Son of the British socialist Robert Owen. He was born November 9, 1801 in Glasgow, Scotland, and educated in Switzerland. Owen eventually emigrated to America. He lived for several years in his father's socialistic community, New Harmony, in Indiana. He served in the Indiana legislature and in Congress. He introduced the bill organizing the Smithsonian Institution and in 1846 became one of its regents and chairman of its Building Committee. Owen was a member of the Indiana Constitutional Convention in 1850. In 1853, Owen was appointed Chargé d'Affaires at Naples and Minister in 1855. He remained there until 1858.

Owen was disappointed to learn of his father's attachment to Spiritualism. But experiences with the famous medium D.D. Home during his stay in Naples started his career of psychic investigation. Owen worked to prove whether survival was a certainty or delusion. He published two books, Footfalls on the Boundaries of Another World (1860) and The Debatable Land Between this World and the Next (1871), in support of the Spiritualist movement. In spite of scandals, such as cheating on the part of the mediums Mr. and Mrs. Nelson Holmes in 1874, Owen continued to advocate his new faith until his death. He died June 17, 1877.

Sources:

Harrison, John F. C. Quest for the New World. New York: Charles Scribner's Sons, 1969.

Oved, Yaacov. Two Hundred Years of American Communes. New Brunswick, N.J.: Transaction Publications, 1993.

Owen, Robert Dale. The Debatable Land Between this World and the Next. London: Trubner, 1871.

. Footfalls on the Boundaries of Another World. Philadelphia: Lippencott, 1860.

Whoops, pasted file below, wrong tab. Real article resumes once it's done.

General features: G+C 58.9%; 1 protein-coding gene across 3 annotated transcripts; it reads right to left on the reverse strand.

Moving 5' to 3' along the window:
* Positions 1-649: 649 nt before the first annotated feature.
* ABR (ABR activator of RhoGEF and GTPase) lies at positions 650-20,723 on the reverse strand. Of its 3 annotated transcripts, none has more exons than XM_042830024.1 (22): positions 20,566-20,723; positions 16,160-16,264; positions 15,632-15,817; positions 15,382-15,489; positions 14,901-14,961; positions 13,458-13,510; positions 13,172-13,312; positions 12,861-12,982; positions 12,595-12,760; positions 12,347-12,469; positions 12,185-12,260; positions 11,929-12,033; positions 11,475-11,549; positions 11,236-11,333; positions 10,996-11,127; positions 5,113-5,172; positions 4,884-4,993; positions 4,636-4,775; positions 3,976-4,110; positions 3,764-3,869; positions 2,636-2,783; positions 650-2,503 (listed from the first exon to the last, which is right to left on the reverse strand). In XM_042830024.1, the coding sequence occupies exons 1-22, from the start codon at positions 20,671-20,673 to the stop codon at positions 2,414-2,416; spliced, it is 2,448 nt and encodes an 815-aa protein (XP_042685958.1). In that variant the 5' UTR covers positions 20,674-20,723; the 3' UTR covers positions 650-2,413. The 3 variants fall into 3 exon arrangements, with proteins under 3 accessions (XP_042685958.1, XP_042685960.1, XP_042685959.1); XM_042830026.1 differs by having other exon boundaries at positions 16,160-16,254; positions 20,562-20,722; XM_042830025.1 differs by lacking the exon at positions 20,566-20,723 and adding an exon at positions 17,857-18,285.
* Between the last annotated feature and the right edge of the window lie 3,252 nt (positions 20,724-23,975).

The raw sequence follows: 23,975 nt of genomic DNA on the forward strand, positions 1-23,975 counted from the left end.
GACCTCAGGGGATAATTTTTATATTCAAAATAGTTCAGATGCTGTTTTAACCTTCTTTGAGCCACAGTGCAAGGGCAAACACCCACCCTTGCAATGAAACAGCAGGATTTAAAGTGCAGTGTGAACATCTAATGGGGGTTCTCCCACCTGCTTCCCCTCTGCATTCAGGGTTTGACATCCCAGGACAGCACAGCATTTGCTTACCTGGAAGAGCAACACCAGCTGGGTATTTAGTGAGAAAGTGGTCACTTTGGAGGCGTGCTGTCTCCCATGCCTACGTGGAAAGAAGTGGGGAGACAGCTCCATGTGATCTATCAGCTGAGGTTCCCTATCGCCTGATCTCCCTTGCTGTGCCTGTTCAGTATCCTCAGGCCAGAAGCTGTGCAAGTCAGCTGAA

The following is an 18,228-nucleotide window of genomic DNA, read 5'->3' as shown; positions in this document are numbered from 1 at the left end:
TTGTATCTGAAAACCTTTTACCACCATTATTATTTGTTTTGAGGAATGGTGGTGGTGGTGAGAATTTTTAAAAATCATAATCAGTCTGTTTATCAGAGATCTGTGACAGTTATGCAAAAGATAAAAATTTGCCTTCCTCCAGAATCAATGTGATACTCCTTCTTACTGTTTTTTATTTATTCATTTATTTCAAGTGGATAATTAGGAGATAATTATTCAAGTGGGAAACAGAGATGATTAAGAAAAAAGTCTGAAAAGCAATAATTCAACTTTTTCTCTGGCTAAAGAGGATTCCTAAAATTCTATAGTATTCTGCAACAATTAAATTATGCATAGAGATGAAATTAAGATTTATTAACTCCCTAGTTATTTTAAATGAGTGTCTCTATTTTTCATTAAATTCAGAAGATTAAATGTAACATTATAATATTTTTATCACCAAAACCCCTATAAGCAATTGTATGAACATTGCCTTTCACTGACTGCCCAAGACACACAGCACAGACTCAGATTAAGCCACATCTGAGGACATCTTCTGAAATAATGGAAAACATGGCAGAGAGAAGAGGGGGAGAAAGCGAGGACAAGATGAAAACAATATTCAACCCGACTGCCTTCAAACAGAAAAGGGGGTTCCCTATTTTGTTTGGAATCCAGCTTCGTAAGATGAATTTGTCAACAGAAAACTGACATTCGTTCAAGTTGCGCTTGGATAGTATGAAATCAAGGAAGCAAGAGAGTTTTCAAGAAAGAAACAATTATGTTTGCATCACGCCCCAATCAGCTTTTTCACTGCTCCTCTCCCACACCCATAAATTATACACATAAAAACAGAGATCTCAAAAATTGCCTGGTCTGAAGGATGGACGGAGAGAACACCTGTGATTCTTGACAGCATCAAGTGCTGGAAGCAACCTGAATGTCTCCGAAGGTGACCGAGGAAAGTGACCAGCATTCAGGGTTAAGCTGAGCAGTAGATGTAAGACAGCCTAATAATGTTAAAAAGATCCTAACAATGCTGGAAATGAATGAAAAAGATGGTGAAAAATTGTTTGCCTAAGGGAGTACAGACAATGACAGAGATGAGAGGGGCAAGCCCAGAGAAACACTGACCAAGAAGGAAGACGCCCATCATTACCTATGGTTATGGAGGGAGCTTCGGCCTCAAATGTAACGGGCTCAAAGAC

. Threading My Way; Twenty-Seven Years of Autobiography. 1874. Reprint, New York: A. M. Kelley, 1967.

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Owen, Robert Dale

Robert Dale Owen, 1801–77, American social reformer, b. Scotland; son of Robert Owen. He studied at his father's New Lanark school and in Switzerland. In 1825 he went to New Harmony, Ind. There he met Frances Wright, with whom he established (1829) in New York City the Free Enquirer, a paper opposing organized religion and urging wide social changes. In this and in his Moral Physiology (1830) he publicly advocated birth control for the first time in the United States.

Owen later became active in Indiana and U.S. politics. As a member of Congress (1843–47) he was instrumental in the founding of the Smithsonian Institution. When the Indiana constitution was revised in 1850, Owen secured an extension of property rights for married women and state provision for public schools. He served (1853–58) as U.S. minister to Naples, where he became a spiritualist. After his return to the United States he strongly advocated the emancipation of slaves and helped investigate the condition of the freedmen. His writings include An Outline of the System of Education at New Lanark (1824), Hints on Public Architecture (1849), The Wrong of Slavery (1864), The Debatable Land between This World and the Next (1872), a novel, a play, and numerous pamphlets.

See the autobiography of his early years, Threading My Way (1874); biographies by R. W. Leopold (1940, repr. 1969) and E. Pancoast and A. E. Lincoln (1940).